“Eye,” Ziva cut in. “He somehow lost his left eye around the same time as his home town was destroyed.”

Tim just nodded his thanks to Ziva and went on. “Average grades in High School and from the notes in his jacket it was obvious his principal hated him, didn’t go to college; instead he went into construction after a series of menial jobs. Harris was named head of carpentry for Henderson Construction right before Sunnydale disappeared. Engaged to an Anya Jenkins but no record of a wedding or kids. Also it looks like she never made it out of Sunnydale, she was added to the list about a month after the event.”

“Who added her name,” Gibbs asked.

“It doesn’t say; most of the records from that situation are kind of sketchy.”

“Something to look into.”

“On it Boss.”

“So, anything post Sunnydale?”

“Very little. He spent about a month in Cleveland Ohio, after that he was in England for even less time and seems to have been in Africa for the ten years since then. There’s no credit card activity for those years and the only official paper we have are some guardianships that were issued to him concerning two young women.”

“You got their names and whereabouts?”

“Yeah, there’s a Mchumba Harris currently living in Lisbon and a Lalani Harris who died last year in Vancouver.”

Gibbs just nodded, knowing McGee would chase down all the paperwork on those girls. “Anything else?”

“Yeah, he knows one very scary hacker.”

“How scary?”

McGee went on to explain both his and Abby’s situations while trying and failing to ignore Gibb’s growing scowl and Tony’s growing smile.

“So you were the hackee instead of the hacker, huh McGeek; that’s gotta be a bit humbling.” Tony got out before Gibbs smacked the back of his head.

“It’s unusual,” McGee finally grated out. He wasn’t used to being outclassed in cyberworld.

“Fix it,” Gibbs growled out, and then he turned to DiNozzo.

“Apparently Harris had a problem with authority figures because in addition to his principal hating him, he was implicated in over one hundred felonies before he graduated. Now he was never charged or seriously questioned, but his name showed up that many times. And we’re not talking about J-walking and that kind of thing; no, this is murder and robbery and disappearances. It is also possible that he was involved with the theft of several pieces of ordinance, including a LAWs from the armory of the 33rd regiment which was stationed in Sunnydale. The rocket may have been used later that day because there was an explosion at the Sunnydale Mall. And to cap it all off, he may very well have blown up his school at graduation. The explosion resulted in the loss of the town’s mayor, the principal as well as several students and their parents. Despite his noted difficulty with authority, Harris wasn’t even questioned and the incident was officially called a gas leak.”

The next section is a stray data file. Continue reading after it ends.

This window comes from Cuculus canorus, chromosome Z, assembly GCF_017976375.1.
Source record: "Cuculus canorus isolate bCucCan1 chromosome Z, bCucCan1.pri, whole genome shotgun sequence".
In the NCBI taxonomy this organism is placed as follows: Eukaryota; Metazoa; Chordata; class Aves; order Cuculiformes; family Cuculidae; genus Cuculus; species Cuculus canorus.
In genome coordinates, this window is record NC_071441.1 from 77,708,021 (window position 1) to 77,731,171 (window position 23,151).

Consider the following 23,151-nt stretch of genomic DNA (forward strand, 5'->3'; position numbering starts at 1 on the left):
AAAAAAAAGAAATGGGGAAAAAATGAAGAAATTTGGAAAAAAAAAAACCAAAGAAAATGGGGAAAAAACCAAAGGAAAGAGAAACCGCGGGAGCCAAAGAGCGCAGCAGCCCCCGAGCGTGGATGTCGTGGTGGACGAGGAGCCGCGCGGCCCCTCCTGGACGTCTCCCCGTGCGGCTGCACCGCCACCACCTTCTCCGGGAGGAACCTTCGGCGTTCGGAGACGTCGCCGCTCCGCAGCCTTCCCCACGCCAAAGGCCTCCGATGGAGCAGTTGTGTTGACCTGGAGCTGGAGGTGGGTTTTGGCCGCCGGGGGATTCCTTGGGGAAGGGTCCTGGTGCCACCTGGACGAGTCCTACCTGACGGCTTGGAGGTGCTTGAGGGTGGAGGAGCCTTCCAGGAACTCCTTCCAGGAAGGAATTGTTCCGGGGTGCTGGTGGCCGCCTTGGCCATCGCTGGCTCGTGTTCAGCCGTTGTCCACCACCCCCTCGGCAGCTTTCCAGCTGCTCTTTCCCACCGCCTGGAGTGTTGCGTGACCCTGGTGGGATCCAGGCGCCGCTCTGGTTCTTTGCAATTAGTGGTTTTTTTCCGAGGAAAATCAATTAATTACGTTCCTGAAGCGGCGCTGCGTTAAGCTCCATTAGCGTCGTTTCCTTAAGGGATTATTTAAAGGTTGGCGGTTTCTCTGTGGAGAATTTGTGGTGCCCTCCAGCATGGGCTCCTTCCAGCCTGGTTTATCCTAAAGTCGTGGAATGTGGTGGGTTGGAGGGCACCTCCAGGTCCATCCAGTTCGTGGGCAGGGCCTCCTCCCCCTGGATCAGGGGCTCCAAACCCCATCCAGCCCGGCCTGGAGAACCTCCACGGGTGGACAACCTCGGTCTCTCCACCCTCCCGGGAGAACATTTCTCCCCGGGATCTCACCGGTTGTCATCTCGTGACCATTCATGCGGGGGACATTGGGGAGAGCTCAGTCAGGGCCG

“How is that possible,” Gibbs asked. He wasn’t sure if DiNozzo could answer that or not. Gibbs knew that in his heart, DiNozzo was still a cop and coming across someone who appeared that dirty would bug him on a fundamental level.

“No idea boss, my source was pretty ticked off as well. Either Harris is just that slick or he hung around with a bad crowd but just never had the guts to do anything on his own.”

Gibbs just shrugged and turned to Ziva who picked up the narrative.

“While in England Harris officially became a member of the NSWC before heading to Africa where he is their top man. As to what NSWC stands for, the best guess is New Soldier and Watcher’s Council; this replaced the old IWC or International Watcher’s Council.”

“What happened to the IWC?”

“They and their headquarters were destroyed in an explosion in London in 2003.”

“Is Harris possible for that?”

“No, he never left Sunnydale until it collapsed.”

“That we know about,” DiNozzo added.

Ziva shot the man a glare then was forced to concede that he had a point and continued. “His main base in Africa seems to be just outside of Lagos Nigeria but what is known about his travel, he’s not there much. The people who work under him are extremely loyal and all attempts at placing an agent into his organization have failed. It is probable that he has taken executive action on more than one occasion and the toppling of three different regimes’ can be tied to the actions of his group.”

“How tightly tied,” Gibbs asked.

“Tenuous at best,” Ziva replied. “But the connections are there.” She looked back down at the notes her father had sent her. “The only place he’s been reliably spotted outside of Africa is Rome. He has been there at least three times and has had one confirmed meeting with the Pope.”

“And he’s being assigned here to learn,” McGee asked.

“That’s what the director told me,” Gibbs replied, obviously not happy.

“He scares my father,” Ziva chimed in abruptly. The three men turned to look at her, not sure about what they’d just heard. “He added a personal note saying that he considered Harris one of the most dangerous men in the world,” Ziva concluded. For a second, silence reigned as all four of them considered what kind of a person would scare the leader of a notoriously ruthless organization.

“How are we supposed to figure out what this guy is up to,” McGee asked, breaking the silence.

“Well you could ask,” a new voice chimed in.